It's time to admit Apple Watch is a success

A quarter million reasons why it's long past time to lose the Apple Watch cynicism.

There's a strange narrative in the tech community concerning Apple Watch being a flop, a failure, or in some way, shape, or form, a disappointment. It's particularly bizarre given Apple Watch, as part of the wearable market, is doing record numbers.

From Tim Cook's opening remarks during the Apple's Q1 2017 conference call:

It was also our best quarter ever for Apple Watch — both units and revenues — with holiday demand so strong that we couldn't make enough. Apple Watch is the best-selling smartwatch in the world, and also the most-loved, with the highest customer satisfaction in its category by a wide margin. Apple Watch is the ultimate device for a healthy life, and it's the gold standard for smartwatches. We couldn't be more excited about Apple Watch.

One of the hits on Apple Watch is that Apple doesn't break out numbers for the product the way they do for iPhone, iPad, and Mac. Many companies provide no numbers on any products, Amazon being a prime example. Yet that hasn't prevented the very same tech community from pushing a very different narrative around Echo:

Neil's estimate for Apple Watch for Q1, as published on Above Avalon, was 5.4 million units. For context, that's the same number of Macs Apple sold over the same holiday quarter. It also puts total estimated Apple Watch unit sales at over 25 million to date.

It's not the iPhone business by a long shot — nothing is — but it's big enough business that any other company would sacrifice a C-level executive or two to get it.

Yet, the narrative around Apple Watch was so lost that when Google delayed Android Wear 2, vendors like Motorola/Lenovo exited the market, and Pebble sold itself off, hot takes tripped over each other claiming the "smartwatch market" might be dead.

Fitbit, which makes a wide range of fitness-focused wearables, also didn't face the same kind of pessimism from the tech community. Indeed, they were promoted as incredibly popular and far more flexible thanks to their greater diversity of styles and price-points. Yet their last quarter painted a very different picture.

Apple Watch, meanwhile, just had its best quarter ever. Which, when you combine Apple Watch Series 2's improved hardware, Apple Watch Series 1's lower cost of entry, and watchOS 3's greater coherence, performance, and fitness focus, pretty much anyone could see coming. (Interest in Apple Watch purchases briefly peaked even higher than iPhone on iMore, based on Black Friday and holiday pageviews.)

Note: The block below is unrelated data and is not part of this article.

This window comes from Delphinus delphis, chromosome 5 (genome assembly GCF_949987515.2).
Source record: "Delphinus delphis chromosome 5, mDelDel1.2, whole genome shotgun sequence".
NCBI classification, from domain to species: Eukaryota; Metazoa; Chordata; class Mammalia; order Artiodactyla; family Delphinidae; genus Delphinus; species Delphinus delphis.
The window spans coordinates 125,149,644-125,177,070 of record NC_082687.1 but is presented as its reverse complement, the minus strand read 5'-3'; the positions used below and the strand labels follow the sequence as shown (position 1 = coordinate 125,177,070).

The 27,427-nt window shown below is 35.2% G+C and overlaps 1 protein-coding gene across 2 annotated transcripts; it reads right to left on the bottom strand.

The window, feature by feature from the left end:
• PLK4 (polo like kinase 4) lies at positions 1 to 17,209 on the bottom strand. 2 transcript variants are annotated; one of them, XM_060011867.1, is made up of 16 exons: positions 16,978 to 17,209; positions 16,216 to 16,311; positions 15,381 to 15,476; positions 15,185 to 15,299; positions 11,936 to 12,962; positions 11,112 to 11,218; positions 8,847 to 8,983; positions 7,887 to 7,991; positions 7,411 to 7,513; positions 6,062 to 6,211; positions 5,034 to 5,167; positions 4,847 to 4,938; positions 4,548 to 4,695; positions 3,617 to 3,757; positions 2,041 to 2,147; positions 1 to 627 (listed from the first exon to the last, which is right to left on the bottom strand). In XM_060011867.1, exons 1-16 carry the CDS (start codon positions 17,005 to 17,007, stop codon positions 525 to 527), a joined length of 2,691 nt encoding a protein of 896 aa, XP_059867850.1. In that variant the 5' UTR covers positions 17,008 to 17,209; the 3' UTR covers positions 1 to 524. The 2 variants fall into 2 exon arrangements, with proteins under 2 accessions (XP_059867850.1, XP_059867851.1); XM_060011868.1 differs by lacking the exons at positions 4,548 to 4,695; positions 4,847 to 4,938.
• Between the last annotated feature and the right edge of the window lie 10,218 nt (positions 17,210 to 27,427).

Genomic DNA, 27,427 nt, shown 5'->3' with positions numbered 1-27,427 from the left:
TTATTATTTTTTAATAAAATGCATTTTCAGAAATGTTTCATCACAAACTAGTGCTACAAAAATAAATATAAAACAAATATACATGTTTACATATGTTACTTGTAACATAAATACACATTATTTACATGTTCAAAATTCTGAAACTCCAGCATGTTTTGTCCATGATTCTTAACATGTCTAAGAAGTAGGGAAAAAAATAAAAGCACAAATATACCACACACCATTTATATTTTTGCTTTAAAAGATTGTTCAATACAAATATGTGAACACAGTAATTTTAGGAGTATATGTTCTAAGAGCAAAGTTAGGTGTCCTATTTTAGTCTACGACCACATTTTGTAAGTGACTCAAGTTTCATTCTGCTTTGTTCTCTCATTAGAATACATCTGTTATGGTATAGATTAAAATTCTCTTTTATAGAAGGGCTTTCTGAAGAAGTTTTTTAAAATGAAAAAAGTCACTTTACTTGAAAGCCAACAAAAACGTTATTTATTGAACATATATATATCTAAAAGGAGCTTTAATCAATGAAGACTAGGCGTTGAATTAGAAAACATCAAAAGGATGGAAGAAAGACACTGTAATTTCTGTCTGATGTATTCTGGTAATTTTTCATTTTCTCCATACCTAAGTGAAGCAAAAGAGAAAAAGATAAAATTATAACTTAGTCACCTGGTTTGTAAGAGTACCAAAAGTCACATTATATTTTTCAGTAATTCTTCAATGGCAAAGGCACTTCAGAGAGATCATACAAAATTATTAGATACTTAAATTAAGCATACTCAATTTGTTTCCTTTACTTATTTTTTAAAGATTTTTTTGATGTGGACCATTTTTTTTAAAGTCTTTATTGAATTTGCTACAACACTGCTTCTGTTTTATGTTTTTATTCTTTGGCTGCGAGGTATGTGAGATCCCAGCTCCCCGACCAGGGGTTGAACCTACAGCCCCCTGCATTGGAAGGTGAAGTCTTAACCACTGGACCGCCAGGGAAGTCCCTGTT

It could be that there is no real "Smartwatch market", just an Apple Watch market. Much like there's no real "tablet market", just an iPad market. Since it's such a new product category and most of the existing products are still bound to phones, it could also simply be too soon to tell.

Either way, it's crystal clear that Apple Watch is leading the way, not just in the smartwatch category, but as Apple's bridge to wearable technology in general.

From the same conference call:

With AirPods off to a fantastic start; a strong, full first year for Apple Watch; and Beats Headphones offering a great wireless experience using the Apple-designed W1 chip, we now have a rich lineup of wearable products. Their design, elegance, and ease of use make us very excited about the huge growth potential for wearables going forward.

When you look at what these products do with wireless, voice interface, communication, authentication, and more, and how each one increases the overall value of the Apple experience, it makes the bizarre narrative surrounding Apple Watch seem downright... disconnected.

Today, Apple Watch is a breakthrough accessory for iPhone. Tomorrow, the sky body's the limit.